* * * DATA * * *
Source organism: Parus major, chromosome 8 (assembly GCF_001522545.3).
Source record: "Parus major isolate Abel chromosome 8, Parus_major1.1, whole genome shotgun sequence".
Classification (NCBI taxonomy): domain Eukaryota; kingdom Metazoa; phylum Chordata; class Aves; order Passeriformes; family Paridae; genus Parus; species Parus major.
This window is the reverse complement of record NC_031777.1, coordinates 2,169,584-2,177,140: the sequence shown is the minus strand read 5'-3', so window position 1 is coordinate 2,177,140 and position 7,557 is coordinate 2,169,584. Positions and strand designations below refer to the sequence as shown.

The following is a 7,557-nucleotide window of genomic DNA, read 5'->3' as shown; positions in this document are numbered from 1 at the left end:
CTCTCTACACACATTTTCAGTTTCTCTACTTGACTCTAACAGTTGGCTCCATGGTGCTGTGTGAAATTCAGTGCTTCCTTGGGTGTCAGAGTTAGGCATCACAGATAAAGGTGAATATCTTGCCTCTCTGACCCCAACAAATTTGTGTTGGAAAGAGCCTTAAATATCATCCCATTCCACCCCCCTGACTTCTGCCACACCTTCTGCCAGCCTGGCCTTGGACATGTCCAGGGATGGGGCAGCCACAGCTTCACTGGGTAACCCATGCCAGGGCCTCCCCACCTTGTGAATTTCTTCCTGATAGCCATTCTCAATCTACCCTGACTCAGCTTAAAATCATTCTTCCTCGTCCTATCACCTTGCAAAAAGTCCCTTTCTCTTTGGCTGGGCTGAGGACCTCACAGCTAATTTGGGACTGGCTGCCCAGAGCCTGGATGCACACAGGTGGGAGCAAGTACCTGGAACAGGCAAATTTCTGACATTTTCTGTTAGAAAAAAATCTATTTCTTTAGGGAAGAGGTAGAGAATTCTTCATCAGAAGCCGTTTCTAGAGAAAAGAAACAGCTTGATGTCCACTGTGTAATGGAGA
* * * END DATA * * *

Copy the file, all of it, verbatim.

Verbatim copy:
Source organism: Parus major, chromosome 8 (assembly GCF_001522545.3).
Source record: "Parus major isolate Abel chromosome 8, Parus_major1.1, whole genome shotgun sequence".
Classification (NCBI taxonomy): domain Eukaryota; kingdom Metazoa; phylum Chordata; class Aves; order Passeriformes; family Paridae; genus Parus; species Parus major.
This window is the reverse complement of record NC_031777.1, coordinates 2,169,584-2,177,140: the sequence shown is the minus strand read 5'-3', so window position 1 is coordinate 2,177,140 and position 7,557 is coordinate 2,169,584. Positions and strand designations below refer to the sequence as shown.

The following is a 7,557-nucleotide window of genomic DNA, read 5'->3' as shown; positions in this document are numbered from 1 at the left end:
CTCTCTACACACATTTTCAGTTTCTCTACTTGACTCTAACAGTTGGCTCCATGGTGCTGTGTGAAATTCAGTGCTTCCTTGGGTGTCAGAGTTAGGCATCACAGATAAAGGTGAATATCTTGCCTCTCTGACCCCAACAAATTTGTGTTGGAAAGAGCCTTAAATATCATCCCATTCCACCCCCCTGACTTCTGCCACACCTTCTGCCAGCCTGGCCTTGGACATGTCCAGGGATGGGGCAGCCACAGCTTCACTGGGTAACCCATGCCAGGGCCTCCCCACCTTGTGAATTTCTTCCTGATAGCCATTCTCAATCTACCCTGACTCAGCTTAAAATCATTCTTCCTCGTCCTATCACCTTGCAAAAAGTCCCTTTCTCTTTGGCTGGGCTGAGGACCTCACAGCTAATTTGGGACTGGCTGCCCAGAGCCTGGATGCACACAGGTGGGAGCAAGTACCTGGAACAGGCAAATTTCTGACATTTTCTGTTAGAAAAAAATCTATTTCTTTAGGGAAGAGGTAGAGAATTCTTCATCAGAAGCCGTTTCTAGAGAAAAGAAACAGCTTGATGTCCACTGTGTAATGGAGA